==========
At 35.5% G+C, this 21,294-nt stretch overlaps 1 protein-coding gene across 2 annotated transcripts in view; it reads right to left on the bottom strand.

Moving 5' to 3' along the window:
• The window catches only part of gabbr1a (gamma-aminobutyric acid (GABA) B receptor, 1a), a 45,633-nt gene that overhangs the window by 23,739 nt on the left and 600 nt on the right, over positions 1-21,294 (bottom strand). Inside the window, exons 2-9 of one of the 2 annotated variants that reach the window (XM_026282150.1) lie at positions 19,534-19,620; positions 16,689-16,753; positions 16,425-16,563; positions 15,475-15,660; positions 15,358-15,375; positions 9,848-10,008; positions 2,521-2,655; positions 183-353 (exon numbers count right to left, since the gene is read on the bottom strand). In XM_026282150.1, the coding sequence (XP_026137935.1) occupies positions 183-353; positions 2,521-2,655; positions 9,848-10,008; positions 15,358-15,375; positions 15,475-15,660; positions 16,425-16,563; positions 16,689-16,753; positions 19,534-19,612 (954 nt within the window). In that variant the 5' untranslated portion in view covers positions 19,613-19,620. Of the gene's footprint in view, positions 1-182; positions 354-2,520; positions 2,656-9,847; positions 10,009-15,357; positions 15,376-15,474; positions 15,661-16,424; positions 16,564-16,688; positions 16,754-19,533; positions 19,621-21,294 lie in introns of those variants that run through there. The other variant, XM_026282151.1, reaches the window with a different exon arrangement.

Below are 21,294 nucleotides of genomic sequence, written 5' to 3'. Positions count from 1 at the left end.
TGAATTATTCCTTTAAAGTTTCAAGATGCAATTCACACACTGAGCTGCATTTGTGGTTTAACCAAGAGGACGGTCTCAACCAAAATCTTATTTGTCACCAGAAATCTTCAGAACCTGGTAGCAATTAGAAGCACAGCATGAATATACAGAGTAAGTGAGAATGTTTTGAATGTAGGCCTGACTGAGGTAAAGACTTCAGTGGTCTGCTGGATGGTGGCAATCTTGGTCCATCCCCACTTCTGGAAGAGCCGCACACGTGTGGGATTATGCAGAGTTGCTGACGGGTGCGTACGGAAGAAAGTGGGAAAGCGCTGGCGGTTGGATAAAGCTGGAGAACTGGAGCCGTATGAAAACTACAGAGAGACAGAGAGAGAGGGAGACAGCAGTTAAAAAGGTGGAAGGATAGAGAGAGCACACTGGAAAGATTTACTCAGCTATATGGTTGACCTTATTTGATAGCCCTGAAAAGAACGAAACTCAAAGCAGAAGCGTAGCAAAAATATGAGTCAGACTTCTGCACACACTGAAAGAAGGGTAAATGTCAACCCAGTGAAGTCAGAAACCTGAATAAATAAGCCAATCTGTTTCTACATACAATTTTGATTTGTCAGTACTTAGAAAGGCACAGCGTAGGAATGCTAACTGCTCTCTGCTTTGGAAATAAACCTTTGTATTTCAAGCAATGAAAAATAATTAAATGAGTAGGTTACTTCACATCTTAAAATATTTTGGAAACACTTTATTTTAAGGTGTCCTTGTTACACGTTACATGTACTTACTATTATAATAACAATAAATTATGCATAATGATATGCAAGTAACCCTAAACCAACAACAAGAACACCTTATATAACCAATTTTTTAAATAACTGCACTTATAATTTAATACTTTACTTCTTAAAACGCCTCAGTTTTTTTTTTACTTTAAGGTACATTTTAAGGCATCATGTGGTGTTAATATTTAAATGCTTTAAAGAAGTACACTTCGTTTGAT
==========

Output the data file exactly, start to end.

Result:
At 35.5% G+C, this 21,294-nt stretch overlaps 1 protein-coding gene across 2 annotated transcripts in view; it reads right to left on the bottom strand.

Moving 5' to 3' along the window:
• The window catches only part of gabbr1a (gamma-aminobutyric acid (GABA) B receptor, 1a), a 45,633-nt gene that overhangs the window by 23,739 nt on the left and 600 nt on the right, over positions 1-21,294 (bottom strand). Inside the window, exons 2-9 of one of the 2 annotated variants that reach the window (XM_026282150.1) lie at positions 19,534-19,620; positions 16,689-16,753; positions 16,425-16,563; positions 15,475-15,660; positions 15,358-15,375; positions 9,848-10,008; positions 2,521-2,655; positions 183-353 (exon numbers count right to left, since the gene is read on the bottom strand). In XM_026282150.1, the coding sequence (XP_026137935.1) occupies positions 183-353; positions 2,521-2,655; positions 9,848-10,008; positions 15,358-15,375; positions 15,475-15,660; positions 16,425-16,563; positions 16,689-16,753; positions 19,534-19,612 (954 nt within the window). In that variant the 5' untranslated portion in view covers positions 19,613-19,620. Of the gene's footprint in view, positions 1-182; positions 354-2,520; positions 2,656-9,847; positions 10,009-15,357; positions 15,376-15,474; positions 15,661-16,424; positions 16,564-16,688; positions 16,754-19,533; positions 19,621-21,294 lie in introns of those variants that run through there. The other variant, XM_026282151.1, reaches the window with a different exon arrangement.

Below are 21,294 nucleotides of genomic sequence, written 5' to 3'. Positions count from 1 at the left end.
TGAATTATTCCTTTAAAGTTTCAAGATGCAATTCACACACTGAGCTGCATTTGTGGTTTAACCAAGAGGACGGTCTCAACCAAAATCTTATTTGTCACCAGAAATCTTCAGAACCTGGTAGCAATTAGAAGCACAGCATGAATATACAGAGTAAGTGAGAATGTTTTGAATGTAGGCCTGACTGAGGTAAAGACTTCAGTGGTCTGCTGGATGGTGGCAATCTTGGTCCATCCCCACTTCTGGAAGAGCCGCACACGTGTGGGATTATGCAGAGTTGCTGACGGGTGCGTACGGAAGAAAGTGGGAAAGCGCTGGCGGTTGGATAAAGCTGGAGAACTGGAGCCGTATGAAAACTACAGAGAGACAGAGAGAGAGGGAGACAGCAGTTAAAAAGGTGGAAGGATAGAGAGAGCACACTGGAAAGATTTACTCAGCTATATGGTTGACCTTATTTGATAGCCCTGAAAAGAACGAAACTCAAAGCAGAAGCGTAGCAAAAATATGAGTCAGACTTCTGCACACACTGAAAGAAGGGTAAATGTCAACCCAGTGAAGTCAGAAACCTGAATAAATAAGCCAATCTGTTTCTACATACAATTTTGATTTGTCAGTACTTAGAAAGGCACAGCGTAGGAATGCTAACTGCTCTCTGCTTTGGAAATAAACCTTTGTATTTCAAGCAATGAAAAATAATTAAATGAGTAGGTTACTTCACATCTTAAAATATTTTGGAAACACTTTATTTTAAGGTGTCCTTGTTACACGTTACATGTACTTACTATTATAATAACAATAAATTATGCATAATGATATGCAAGTAACCCTAAACCAACAACAAGAACACCTTATATAACCAATTTTTTAAATAACTGCACTTATAATTTAATACTTTACTTCTTAAAACGCCTCAGTTTTTTTTTTACTTTAAGGTACATTTTAAGGCATCATGTGGTGTTAATATTTAAATGCTTTAAAGAAGTACACTTCGTTTGAT